Autism & Faith
Many suggestions regarding supports and inclusion strategies for autism in a faith community have been gathered by the Autism Council of Utah. The suggestions are meant to be non-denominational, and can be modified to fit your individual worship services.
Autism is a spectrum disorder. In a nutshell, that means once you’ve met a kid with autism, you have met ONE kid with autism. The spectrum is huge – there are scientists, physicians, and all kinds of professionals who have autism, and there are people with debilitating challenges who may never work or live independently who have autism, and everything in between. Autism affects each person and family differently. But one thing most families want is open hearts, open minds, and open doors – acceptance and support in their faith community.
In 2009, the ACU and the Utah Parent Center hosted an interfaith summit called “Autism and Faith”. Through a partnership with Utah State University’s Center for Persons with Disabilities, this summit was filmed. The collection of video clips can be viewed on our YouTube channel. Please take advantage of this resource to do training in your own faith community!
Autism & Faith Tips
The following is a collection of suggestions about things you can do for the:
Individual with autism
Acknowledge the person, say hi.
Do not assume that an inability to verbalize is also an inability to understand.
Don’t talk about them like they aren’t there.
Explore sensory issues, lights, speakers, and temperatures – sometimes what is considered to be a “normal environment” to us will seem like steel wool under the shirt to a child with autism (e.g. fluorescent lights and music full blast).
Give assignments as appropriate – be specific and direct with speech.Include them – say prayers, help where needed – one boy was totally non-verbal a few years go and now he can say most of the words of a prayer with help.
Include love, really see him as one who can learn and has a lot to offer – value the person.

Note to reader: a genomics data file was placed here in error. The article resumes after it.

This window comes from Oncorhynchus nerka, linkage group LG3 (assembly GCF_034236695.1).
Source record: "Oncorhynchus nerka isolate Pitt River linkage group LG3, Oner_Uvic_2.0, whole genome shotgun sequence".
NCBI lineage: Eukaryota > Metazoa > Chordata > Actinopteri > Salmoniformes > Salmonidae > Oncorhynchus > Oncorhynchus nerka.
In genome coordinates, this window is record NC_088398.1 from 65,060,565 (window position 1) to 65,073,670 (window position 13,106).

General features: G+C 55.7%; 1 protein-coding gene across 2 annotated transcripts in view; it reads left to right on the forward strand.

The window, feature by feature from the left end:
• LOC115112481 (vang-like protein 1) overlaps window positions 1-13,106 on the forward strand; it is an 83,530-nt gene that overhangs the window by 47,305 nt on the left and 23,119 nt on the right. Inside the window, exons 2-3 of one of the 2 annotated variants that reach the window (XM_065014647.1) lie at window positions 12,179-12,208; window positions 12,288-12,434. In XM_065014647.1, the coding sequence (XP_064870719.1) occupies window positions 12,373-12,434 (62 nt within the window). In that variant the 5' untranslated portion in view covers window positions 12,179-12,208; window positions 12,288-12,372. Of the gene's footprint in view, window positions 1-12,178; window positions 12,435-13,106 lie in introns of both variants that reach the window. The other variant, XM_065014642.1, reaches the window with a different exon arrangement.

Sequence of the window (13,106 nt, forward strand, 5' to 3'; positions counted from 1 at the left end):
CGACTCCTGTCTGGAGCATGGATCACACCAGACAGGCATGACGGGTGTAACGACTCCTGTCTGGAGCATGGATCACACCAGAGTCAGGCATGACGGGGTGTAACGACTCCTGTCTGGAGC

Learn their names and use “People First” language.
Modify programs to fit individual needs – pre-teach the lesson so that the child already knows.
Give the same recognition that other kids get – modify as necessary.
Use adaptations to provide the child with materials he can understand.
Remember to focus on “the positives” – find out what reinforces the person.
Use schedule boards.
Teach those that are surrounding them, peers – they are not “weird”, their brain works different, well sometimes they are a little weird, but they are so fun!
Understand and accept the importance of consistency and “rituals” – they are not doing it to be difficult, changes may be tough.
Assign a friend – could be a rotating assignment and provide an opportunity to be a friend.
Accepting help early on is easier than being driven to your knees and then accepting help.
Ask what you can do for the family – don’t be afraid to initiate a service.
Be open – non-judgmental.
Master your fear, with fear nothing is possible, but with faith nothing is impossible!
Provide respite outside of church.
Talk to your religious leader.
Understanding is key, if there could be a way to allow the family to introduce themselves and help the congregation understand their situation. Education is power to help.
Families are doing their very best – they just want to be “normal”.
It is a unique challenge and opportunity – you can be changed forever… for the better!
Allow siblings to talk about being a sibling, but don’t expect them to be the expert.
Don’t assign the sibling to take care of the child with autism.
Give them support – understand they are under a different level of stress.
Include them as individuals – respect what they might be going through.
Make sure they get where they need to go, the family may be unable to take that on.
Pay special attention to the siblings and make sure that they are accepted even though they have a sibling with a disability.
Build a team of people to help – you don’t have to be alone.
Respect what a family is going through and their privacy – let it be their story to tell.
Congregation education – help the congregation understand what autism looks like and have compassion for the family who maybe struggling.
Don’t be afraid to try – ask questions, try new things.
Get concrete plans, ideas and resources from the families about how to help – learn the rules and consequences that are appropriate.
Look for expertise within the congregation – may be resource.
Create partnerships with organizations that provide support (e.g. ACU, USBE)
Have enough adults available to meet the child’s needs.
Help for adults in group homes in your area.
Let the family talk about their needs and situation. It’s a great way to learn about them.
It’s OK if you don’t want to help, families will not judge you – know your limits.
It’s OK if you don’t know what to do, sometimes we don’t either!
Send information well in advance of activities and events so they can plan to participate.
Share ideas about how and why to serve this population.
Train peers, other children or adults on how to understand person with autism.
Keep the family in mind when planning activities.
Seek inspiration – creative ideas often come from pondering, prayer and reflection.
Be an emergency drop off incase of stress or trauma.
Create a disability-friendly “Welcome Packet” to share with new families and to help gather information on the family, as well as the family member with a disability and how best to support them.
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